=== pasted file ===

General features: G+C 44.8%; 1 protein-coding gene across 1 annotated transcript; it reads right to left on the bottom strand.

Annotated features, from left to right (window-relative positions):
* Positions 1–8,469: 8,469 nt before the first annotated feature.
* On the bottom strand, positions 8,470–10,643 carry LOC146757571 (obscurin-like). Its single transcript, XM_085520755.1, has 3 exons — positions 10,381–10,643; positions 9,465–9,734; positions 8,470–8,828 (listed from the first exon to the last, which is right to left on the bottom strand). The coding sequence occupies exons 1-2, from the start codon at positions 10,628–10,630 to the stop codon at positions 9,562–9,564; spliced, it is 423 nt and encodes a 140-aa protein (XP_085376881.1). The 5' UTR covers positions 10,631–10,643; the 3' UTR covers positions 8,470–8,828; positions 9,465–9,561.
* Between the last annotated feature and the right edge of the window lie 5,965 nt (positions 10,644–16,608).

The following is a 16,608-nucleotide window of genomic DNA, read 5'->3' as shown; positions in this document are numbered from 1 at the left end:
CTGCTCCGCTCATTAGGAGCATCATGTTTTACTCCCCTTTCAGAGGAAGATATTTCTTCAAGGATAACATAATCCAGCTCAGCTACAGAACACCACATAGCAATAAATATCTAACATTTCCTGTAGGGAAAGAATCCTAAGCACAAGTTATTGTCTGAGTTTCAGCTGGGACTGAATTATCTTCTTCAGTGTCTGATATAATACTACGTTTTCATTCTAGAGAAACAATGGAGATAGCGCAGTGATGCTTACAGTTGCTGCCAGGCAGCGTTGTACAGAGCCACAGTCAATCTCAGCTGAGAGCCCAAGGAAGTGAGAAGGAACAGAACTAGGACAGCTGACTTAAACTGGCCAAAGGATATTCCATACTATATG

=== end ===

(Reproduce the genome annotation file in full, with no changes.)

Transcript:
General features: G+C 44.8%; 1 protein-coding gene across 1 annotated transcript; it reads right to left on the bottom strand.

Annotated features, from left to right (window-relative positions):
* Positions 1–8,469: 8,469 nt before the first annotated feature.
* On the bottom strand, positions 8,470–10,643 carry LOC146757571 (obscurin-like). Its single transcript, XM_085520755.1, has 3 exons — positions 10,381–10,643; positions 9,465–9,734; positions 8,470–8,828 (listed from the first exon to the last, which is right to left on the bottom strand). The coding sequence occupies exons 1-2, from the start codon at positions 10,628–10,630 to the stop codon at positions 9,562–9,564; spliced, it is 423 nt and encodes a 140-aa protein (XP_085376881.1). The 5' UTR covers positions 10,631–10,643; the 3' UTR covers positions 8,470–8,828; positions 9,465–9,561.
* Between the last annotated feature and the right edge of the window lie 5,965 nt (positions 10,644–16,608).

The following is a 16,608-nucleotide window of genomic DNA, read 5'->3' as shown; positions in this document are numbered from 1 at the left end:
CTGCTCCGCTCATTAGGAGCATCATGTTTTACTCCCCTTTCAGAGGAAGATATTTCTTCAAGGATAACATAATCCAGCTCAGCTACAGAACACCACATAGCAATAAATATCTAACATTTCCTGTAGGGAAAGAATCCTAAGCACAAGTTATTGTCTGAGTTTCAGCTGGGACTGAATTATCTTCTTCAGTGTCTGATATAATACTACGTTTTCATTCTAGAGAAACAATGGAGATAGCGCAGTGATGCTTACAGTTGCTGCCAGGCAGCGTTGTACAGAGCCACAGTCAATCTCAGCTGAGAGCCCAAGGAAGTGAGAAGGAACAGAACTAGGACAGCTGACTTAAACTGGCCAAAGGATATTCCATACTATATG